3-4 stalks of celery cut the same thickeness as the carrot coins.
1 onion chopped
1 pond of a pasta of your choice
Chicken chunks

Your basic simple chicken soup, Yum!
As the stock returns to a boill, toss in all the above ingredients and turn stock down to a simmer. Let soup simmer for 15-20 minutes. Check the seasoning. Add black pepper and salt to taste. When the veggies and pasta are almost soft (al dente), turn off the heat and set the soup aside. Serve when ready. Sprinkle a little chopped parsley over the top or tortilla chips or cilantro. Add your favorite hot sauce. Use your imagination!

Add tomatoes, beans, other veggies or herbs to suit your personal tastes.A little of this and little of that and you easily go from a chicken soup to a minestrone or any of dozens of other variations.

Friday, March 10, 2017

Annual Maintenance for Key of Sea

March 7, 2017. It's rainy, cold but not cold enough to snow today. My newest mechanic is on board the Key of Sea as well as myself. He's draining the 10+ year old engine coolant from both engines and refilling it with fresh stuff. We were concerned that what drained out would look bad and show signs the cooling system might be in trouble. Turns out that the coolant came out looking good on the port side and a little dirty on the starboard side engine. The mechanic figures that the starboard side may be because it wasn't changed last time because getting to the drain plug is a real pain on that side.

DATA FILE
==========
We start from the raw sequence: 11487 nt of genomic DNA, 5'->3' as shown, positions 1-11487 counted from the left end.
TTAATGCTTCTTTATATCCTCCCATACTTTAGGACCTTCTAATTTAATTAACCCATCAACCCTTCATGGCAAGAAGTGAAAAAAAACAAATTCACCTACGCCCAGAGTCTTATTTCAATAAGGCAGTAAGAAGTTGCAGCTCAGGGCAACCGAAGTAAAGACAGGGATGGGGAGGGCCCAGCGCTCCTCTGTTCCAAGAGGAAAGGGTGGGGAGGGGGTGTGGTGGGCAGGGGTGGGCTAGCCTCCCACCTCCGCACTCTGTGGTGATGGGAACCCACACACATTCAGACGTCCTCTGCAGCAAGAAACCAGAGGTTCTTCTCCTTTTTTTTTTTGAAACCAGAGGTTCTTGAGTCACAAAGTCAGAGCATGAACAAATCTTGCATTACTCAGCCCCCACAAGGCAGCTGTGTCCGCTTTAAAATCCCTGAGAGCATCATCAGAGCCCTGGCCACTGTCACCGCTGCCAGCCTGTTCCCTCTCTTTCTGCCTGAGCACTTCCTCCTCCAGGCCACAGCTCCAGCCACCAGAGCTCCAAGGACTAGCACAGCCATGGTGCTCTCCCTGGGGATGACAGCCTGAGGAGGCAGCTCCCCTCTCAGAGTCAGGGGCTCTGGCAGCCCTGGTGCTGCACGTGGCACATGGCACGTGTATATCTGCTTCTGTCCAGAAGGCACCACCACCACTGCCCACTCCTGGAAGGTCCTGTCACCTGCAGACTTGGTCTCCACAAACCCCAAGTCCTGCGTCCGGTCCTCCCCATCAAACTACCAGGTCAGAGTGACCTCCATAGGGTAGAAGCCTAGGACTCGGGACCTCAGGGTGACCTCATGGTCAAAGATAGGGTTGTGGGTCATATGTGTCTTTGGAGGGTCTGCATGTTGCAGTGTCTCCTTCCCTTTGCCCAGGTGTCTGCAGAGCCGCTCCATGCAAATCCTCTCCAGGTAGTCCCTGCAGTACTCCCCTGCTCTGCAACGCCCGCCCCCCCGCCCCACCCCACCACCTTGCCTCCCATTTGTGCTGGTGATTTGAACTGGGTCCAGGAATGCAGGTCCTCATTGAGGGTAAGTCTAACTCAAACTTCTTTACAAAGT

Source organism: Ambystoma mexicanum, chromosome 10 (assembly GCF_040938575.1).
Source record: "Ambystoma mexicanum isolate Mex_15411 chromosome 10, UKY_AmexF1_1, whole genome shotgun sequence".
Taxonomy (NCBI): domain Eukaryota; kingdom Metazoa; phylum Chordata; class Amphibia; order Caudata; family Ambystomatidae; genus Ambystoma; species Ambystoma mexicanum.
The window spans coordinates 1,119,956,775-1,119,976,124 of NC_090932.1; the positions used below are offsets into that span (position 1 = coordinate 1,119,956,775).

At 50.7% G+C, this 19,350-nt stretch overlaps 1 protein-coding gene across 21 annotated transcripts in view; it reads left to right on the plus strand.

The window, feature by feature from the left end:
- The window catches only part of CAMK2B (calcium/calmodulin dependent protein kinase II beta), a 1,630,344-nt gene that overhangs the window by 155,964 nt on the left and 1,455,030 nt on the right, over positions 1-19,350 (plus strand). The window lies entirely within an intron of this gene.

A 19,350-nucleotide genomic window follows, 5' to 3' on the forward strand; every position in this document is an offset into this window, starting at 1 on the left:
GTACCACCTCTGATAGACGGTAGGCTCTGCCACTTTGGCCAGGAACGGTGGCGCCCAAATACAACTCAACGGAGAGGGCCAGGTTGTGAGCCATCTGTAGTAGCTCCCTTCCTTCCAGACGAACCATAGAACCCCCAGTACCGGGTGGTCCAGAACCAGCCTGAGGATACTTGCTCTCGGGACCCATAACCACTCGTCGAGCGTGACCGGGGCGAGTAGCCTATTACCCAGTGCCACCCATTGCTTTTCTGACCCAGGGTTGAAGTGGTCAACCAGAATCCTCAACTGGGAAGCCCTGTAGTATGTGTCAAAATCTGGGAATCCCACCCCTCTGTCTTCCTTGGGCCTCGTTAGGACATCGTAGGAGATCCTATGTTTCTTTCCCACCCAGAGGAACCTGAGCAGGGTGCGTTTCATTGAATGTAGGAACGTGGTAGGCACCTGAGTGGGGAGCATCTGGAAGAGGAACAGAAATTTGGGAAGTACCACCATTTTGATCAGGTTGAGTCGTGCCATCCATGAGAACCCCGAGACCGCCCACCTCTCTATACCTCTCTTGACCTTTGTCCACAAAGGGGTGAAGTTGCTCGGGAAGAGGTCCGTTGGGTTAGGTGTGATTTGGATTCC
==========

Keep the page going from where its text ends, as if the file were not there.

Anyway, the good news is that it was in good shape indicating their is probably no issue with that system. Also, he was able to get the drain plugs off both sides with no trouble. There was concern that they may have to be cut off and new ones installed which would have added a lot more to the cost of the job. So, we've dodged two big bullets so far in this annual maintenance.

Next up is the oil change. This should be pretty straight forward so I am not expecting any problems here.